News Releases
ABC News “Be The Change: Save A Life” and Duke Global Health Institute announce Maternal Health Challenge student winners
May 11, 2011

Engineering Team from Johns Hopkins University receives $10,000 and mentorship from experts at The Lemelson Foundation

May 11, 2011 – Can a pen that costs half a penny save a life? The answer is yes. ABC News and the Duke Global Health Institute are pleased to announce the winners of the Be the Change: Save a Life Maternal Health Challenge . Selected from more than 65 video entries from university students on three continents, the grand prize award of $10,000 has been awarded to a group of graduate students from the Johns Hopkins School of Engineering Center for Bioengineering Innovation and Design, for their invention of a low-cost health kit to screen pregnant women and newborns for life threatening conditions like gestational diabetes using a specially-designed pen. View the winning video entry here:

ABC News' global health project Be the Change: Save a Life and the Duke Global Health Institute launched a challenge for university students – undergraduate, graduates and professional students – to design emerging innovations in maternal health care. The challenge is intended to provide a launch pad to take those ideas, or prototypes, into the world. In partnership with The Lemelson Foundation, the challenge encouraged students from around the world to submit a five-minute video explaining their idea for improving maternal health.

The Johns Hopkins University Engineering Team was notified Tuesday by ABC News Chief Medical Editor Dr. Richard Besser. They will receive $10,000 from The Lemelson Foundation and mentorship and support in the development, marketing and distribution process of the innovation. The team will also present its idea before global health experts at the Consortium of Universities for Global Health Conference in November in Montreal, Canada.

“Sean Monagle and the team from Johns Hopkins did an outstanding job,” Besser said after notifying them of the award. “When it comes to global health, cost is an enormous barrier to care. The antenatal screening test is an incredibly innovative approach to saving the lives of pregnant women.”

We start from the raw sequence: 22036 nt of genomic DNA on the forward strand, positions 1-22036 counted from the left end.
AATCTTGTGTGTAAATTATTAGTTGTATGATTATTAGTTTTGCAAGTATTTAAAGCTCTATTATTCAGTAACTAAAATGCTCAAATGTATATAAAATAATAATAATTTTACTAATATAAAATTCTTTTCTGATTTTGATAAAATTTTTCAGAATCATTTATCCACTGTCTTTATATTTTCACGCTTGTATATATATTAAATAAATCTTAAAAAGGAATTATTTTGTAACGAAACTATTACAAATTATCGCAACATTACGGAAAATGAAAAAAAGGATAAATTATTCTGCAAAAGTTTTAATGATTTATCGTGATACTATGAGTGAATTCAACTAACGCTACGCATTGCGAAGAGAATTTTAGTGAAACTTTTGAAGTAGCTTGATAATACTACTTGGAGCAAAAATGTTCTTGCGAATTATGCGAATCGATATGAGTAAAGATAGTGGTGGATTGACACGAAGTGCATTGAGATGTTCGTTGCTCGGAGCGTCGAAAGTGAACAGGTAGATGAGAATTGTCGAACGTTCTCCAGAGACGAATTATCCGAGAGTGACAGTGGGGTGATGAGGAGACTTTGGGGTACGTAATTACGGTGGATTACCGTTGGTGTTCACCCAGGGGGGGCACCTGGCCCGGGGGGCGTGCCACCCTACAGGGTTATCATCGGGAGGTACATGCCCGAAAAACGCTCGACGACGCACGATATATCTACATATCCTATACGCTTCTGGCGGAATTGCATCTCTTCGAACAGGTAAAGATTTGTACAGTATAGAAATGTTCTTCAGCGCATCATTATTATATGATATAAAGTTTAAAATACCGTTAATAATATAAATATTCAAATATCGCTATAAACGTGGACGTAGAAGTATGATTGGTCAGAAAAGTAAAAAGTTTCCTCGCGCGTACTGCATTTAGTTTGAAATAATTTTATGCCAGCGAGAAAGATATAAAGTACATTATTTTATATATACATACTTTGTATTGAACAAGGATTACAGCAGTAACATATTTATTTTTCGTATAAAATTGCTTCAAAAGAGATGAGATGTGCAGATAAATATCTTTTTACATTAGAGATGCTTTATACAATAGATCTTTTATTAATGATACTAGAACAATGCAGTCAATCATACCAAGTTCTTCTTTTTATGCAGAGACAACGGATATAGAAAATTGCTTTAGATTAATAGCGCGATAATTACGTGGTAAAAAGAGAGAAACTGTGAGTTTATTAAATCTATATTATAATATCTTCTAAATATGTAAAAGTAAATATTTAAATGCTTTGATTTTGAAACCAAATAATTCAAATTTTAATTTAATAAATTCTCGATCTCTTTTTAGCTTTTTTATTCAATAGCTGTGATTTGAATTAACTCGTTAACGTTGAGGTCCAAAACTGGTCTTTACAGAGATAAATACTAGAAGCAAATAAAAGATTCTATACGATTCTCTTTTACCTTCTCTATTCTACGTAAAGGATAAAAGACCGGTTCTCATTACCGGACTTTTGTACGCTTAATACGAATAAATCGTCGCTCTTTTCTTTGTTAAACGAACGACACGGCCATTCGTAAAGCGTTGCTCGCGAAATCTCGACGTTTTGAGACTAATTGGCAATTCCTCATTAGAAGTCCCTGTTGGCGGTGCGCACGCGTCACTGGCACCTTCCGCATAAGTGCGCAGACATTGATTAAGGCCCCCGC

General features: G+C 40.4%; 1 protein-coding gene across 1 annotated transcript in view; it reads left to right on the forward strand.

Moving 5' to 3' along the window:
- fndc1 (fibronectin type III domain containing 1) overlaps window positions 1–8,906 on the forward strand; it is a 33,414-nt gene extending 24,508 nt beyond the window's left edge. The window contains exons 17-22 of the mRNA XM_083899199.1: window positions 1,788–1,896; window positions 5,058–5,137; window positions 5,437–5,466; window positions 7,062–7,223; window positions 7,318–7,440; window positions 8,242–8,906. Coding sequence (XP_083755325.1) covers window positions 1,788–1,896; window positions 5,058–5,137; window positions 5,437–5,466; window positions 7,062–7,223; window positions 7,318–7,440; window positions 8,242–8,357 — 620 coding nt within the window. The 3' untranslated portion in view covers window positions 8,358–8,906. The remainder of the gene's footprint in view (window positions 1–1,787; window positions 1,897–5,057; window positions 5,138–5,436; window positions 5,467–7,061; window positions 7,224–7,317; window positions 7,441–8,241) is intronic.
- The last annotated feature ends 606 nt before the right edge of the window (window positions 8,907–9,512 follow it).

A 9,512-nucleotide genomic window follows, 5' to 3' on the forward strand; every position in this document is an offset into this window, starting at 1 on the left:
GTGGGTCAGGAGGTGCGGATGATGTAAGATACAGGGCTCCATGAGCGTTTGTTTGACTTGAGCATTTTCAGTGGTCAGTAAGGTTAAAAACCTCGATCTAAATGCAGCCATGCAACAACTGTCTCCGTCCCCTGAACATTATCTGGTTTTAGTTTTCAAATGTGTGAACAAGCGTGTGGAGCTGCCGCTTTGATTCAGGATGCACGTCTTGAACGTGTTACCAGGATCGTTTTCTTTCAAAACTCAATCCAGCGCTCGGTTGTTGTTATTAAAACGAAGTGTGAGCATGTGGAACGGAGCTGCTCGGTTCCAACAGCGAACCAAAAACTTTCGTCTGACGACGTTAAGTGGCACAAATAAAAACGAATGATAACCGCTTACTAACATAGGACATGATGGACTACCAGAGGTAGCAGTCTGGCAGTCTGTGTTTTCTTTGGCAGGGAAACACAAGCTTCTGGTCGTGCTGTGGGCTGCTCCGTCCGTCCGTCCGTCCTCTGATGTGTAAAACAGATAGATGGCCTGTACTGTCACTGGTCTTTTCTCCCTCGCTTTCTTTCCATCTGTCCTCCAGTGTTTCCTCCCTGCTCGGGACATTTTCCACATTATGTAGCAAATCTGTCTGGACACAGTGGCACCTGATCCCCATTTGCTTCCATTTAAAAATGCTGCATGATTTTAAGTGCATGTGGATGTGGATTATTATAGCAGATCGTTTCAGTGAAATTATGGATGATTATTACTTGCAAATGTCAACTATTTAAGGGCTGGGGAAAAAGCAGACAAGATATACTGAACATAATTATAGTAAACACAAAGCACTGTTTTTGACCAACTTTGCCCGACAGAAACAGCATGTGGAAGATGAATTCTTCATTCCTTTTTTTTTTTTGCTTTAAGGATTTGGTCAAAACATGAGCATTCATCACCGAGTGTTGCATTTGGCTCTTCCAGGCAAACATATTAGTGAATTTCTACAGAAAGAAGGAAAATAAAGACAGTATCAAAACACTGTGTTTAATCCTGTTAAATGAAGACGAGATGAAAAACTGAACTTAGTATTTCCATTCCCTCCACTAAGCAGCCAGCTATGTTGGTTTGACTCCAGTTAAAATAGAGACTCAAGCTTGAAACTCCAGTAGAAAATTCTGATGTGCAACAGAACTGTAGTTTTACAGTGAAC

Two runners up from Harvard University and Tulane University were also selected, and will receive mentorship from The Lemelson Foundation network.

The Challenge entries were judged by a distinguished panel of global health experts. Judges included:

“This Challenge showcased some of the best maternal health ideas among university students worldwide. The Lemelson Foundation is thrilled to support these winners in their efforts to implement their innovative solutions,” said Robert Lemelson, vice-president of The Lemelson Foundation’s Board of Directors.

Around the world, 350,000 women continue to die each year of complications due to childbirth. In the vast majority of cases, women are dying of preventable causes: severe bleeding, infection, obstructed labor and a host of other problems that can be averted with skilled care and improved technology. Somewhere amidst the deep pools of knowledge, creativity and passion at work in today's universities is an innovation to improve health care delivery, an inventive piece of technology designed for low-tech clinics and home delivery, or an altogether new method which could revolutionize maternal health practices.

“Universities are an ideal setting for taking a good idea, experimenting with it, testing it, changing it and then deploying it into the world,” said Michael H. Merson, founding director of the Duke Global Health Institute. “That’s why the Duke Global Health Institute was pleased to participate in this Challenge. We know university students are inspired to make a difference and there’s no better way to make a difference than to improve the lives of mothers and children.”

To learn more about Be the Change: Save a Life initiative at ABC News, visit To learn more about the Duke Global Health Institute, please visit To learn more about The Lemelson Foundation, visit

The winning entries include:

Antenatal Screening Kit

Johns Hopkins University Master of Science in Engineering Team: Sean Monagle, Maxim Budyansky, Matthew Means

This team developed an Antenatal Screening Kit, a low-cost health kit intended to screen pregnant women and newborns for life threatening conditions like gestational diabetes. Health workers use the specially-designed pen to conduct the tests, which cost less than ½ cents each. Field studies of the device have been conducted in Nepal. View their entry:

Reducing the Risk of Obstructed Labor

Harvard University MD/MBA Team: Chitra Akileswaran, Nazaneen Homaifar, Cyrus Yamin

The team developed a model to predict the risk of cephalopelvic disproportion, the primary risk factor for obstructed labor. The model would be used by community health workers who would advise women at high risk of obstructed labor to deliver at a hospital or health facility. View their entry:

Iron-fortified Tea for Women in India

Tulane University Master of Public Health Team: Cameron Taylor, Marta Bornstein, Justin Colvard, Neha Sinha, Andrew Hebert

The team developed a product called MaTea, a loose leaf tea fortified with daily doses of iron and folic acid suitable for women of reproductive age. The tea would be available to women by their doctor through a free voucher system in India, as a means of preventing anemia in pregnant women. View their video: